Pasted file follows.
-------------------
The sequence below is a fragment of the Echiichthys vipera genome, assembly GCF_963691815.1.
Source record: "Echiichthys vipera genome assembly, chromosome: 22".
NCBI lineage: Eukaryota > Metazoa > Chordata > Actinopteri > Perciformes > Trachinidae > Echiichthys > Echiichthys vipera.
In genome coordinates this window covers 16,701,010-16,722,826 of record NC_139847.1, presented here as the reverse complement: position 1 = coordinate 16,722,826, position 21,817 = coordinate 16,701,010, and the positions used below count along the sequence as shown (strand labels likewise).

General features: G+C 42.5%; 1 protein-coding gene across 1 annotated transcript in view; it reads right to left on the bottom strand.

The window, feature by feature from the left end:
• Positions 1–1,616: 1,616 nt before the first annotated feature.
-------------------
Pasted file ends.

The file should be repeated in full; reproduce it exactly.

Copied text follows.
The sequence below is a fragment of the Echiichthys vipera genome, assembly GCF_963691815.1.
Source record: "Echiichthys vipera genome assembly, chromosome: 22".
NCBI lineage: Eukaryota > Metazoa > Chordata > Actinopteri > Perciformes > Trachinidae > Echiichthys > Echiichthys vipera.
In genome coordinates this window covers 16,701,010-16,722,826 of record NC_139847.1, presented here as the reverse complement: position 1 = coordinate 16,722,826, position 21,817 = coordinate 16,701,010, and the positions used below count along the sequence as shown (strand labels likewise).

General features: G+C 42.5%; 1 protein-coding gene across 1 annotated transcript in view; it reads right to left on the bottom strand.

The window, feature by feature from the left end:
• Positions 1–1,616: 1,616 nt before the first annotated feature.